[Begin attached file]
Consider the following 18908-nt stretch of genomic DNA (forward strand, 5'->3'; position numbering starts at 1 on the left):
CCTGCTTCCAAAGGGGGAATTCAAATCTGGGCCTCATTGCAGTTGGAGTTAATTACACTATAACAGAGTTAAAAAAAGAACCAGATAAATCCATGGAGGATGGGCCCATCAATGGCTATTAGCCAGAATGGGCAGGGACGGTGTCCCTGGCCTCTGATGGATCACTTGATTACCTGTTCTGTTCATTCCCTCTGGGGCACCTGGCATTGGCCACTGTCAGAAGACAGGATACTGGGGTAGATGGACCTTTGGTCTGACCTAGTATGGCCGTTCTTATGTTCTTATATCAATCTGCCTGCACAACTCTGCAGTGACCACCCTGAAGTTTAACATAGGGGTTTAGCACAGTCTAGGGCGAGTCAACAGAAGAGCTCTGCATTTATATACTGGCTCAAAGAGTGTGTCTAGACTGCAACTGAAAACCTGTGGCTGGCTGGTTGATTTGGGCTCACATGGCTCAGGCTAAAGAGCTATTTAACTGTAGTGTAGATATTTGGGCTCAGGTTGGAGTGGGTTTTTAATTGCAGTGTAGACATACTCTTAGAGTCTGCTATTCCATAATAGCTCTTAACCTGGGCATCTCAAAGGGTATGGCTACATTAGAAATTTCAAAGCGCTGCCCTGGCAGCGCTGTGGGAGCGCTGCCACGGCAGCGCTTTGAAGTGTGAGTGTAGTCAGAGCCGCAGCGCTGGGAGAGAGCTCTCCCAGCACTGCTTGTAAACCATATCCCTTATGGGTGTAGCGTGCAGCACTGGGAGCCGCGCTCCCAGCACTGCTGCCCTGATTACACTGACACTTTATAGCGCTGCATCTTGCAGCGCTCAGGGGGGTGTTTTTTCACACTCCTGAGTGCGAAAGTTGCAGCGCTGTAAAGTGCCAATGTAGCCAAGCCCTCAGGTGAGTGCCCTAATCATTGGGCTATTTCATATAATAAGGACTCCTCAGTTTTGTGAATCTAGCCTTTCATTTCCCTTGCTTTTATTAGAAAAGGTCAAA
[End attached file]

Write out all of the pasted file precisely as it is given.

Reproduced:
Consider the following 18908-nt stretch of genomic DNA (forward strand, 5'->3'; position numbering starts at 1 on the left):
CCTGCTTCCAAAGGGGGAATTCAAATCTGGGCCTCATTGCAGTTGGAGTTAATTACACTATAACAGAGTTAAAAAAAGAACCAGATAAATCCATGGAGGATGGGCCCATCAATGGCTATTAGCCAGAATGGGCAGGGACGGTGTCCCTGGCCTCTGATGGATCACTTGATTACCTGTTCTGTTCATTCCCTCTGGGGCACCTGGCATTGGCCACTGTCAGAAGACAGGATACTGGGGTAGATGGACCTTTGGTCTGACCTAGTATGGCCGTTCTTATGTTCTTATATCAATCTGCCTGCACAACTCTGCAGTGACCACCCTGAAGTTTAACATAGGGGTTTAGCACAGTCTAGGGCGAGTCAACAGAAGAGCTCTGCATTTATATACTGGCTCAAAGAGTGTGTCTAGACTGCAACTGAAAACCTGTGGCTGGCTGGTTGATTTGGGCTCACATGGCTCAGGCTAAAGAGCTATTTAACTGTAGTGTAGATATTTGGGCTCAGGTTGGAGTGGGTTTTTAATTGCAGTGTAGACATACTCTTAGAGTCTGCTATTCCATAATAGCTCTTAACCTGGGCATCTCAAAGGGTATGGCTACATTAGAAATTTCAAAGCGCTGCCCTGGCAGCGCTGTGGGAGCGCTGCCACGGCAGCGCTTTGAAGTGTGAGTGTAGTCAGAGCCGCAGCGCTGGGAGAGAGCTCTCCCAGCACTGCTTGTAAACCATATCCCTTATGGGTGTAGCGTGCAGCACTGGGAGCCGCGCTCCCAGCACTGCTGCCCTGATTACACTGACACTTTATAGCGCTGCATCTTGCAGCGCTCAGGGGGGTGTTTTTTCACACTCCTGAGTGCGAAAGTTGCAGCGCTGTAAAGTGCCAATGTAGCCAAGCCCTCAGGTGAGTGCCCTAATCATTGGGCTATTTCATATAATAAGGACTCCTCAGTTTTGTGAATCTAGCCTTTCATTTCCCTTGCTTTTATTAGAAAAGGTCAAA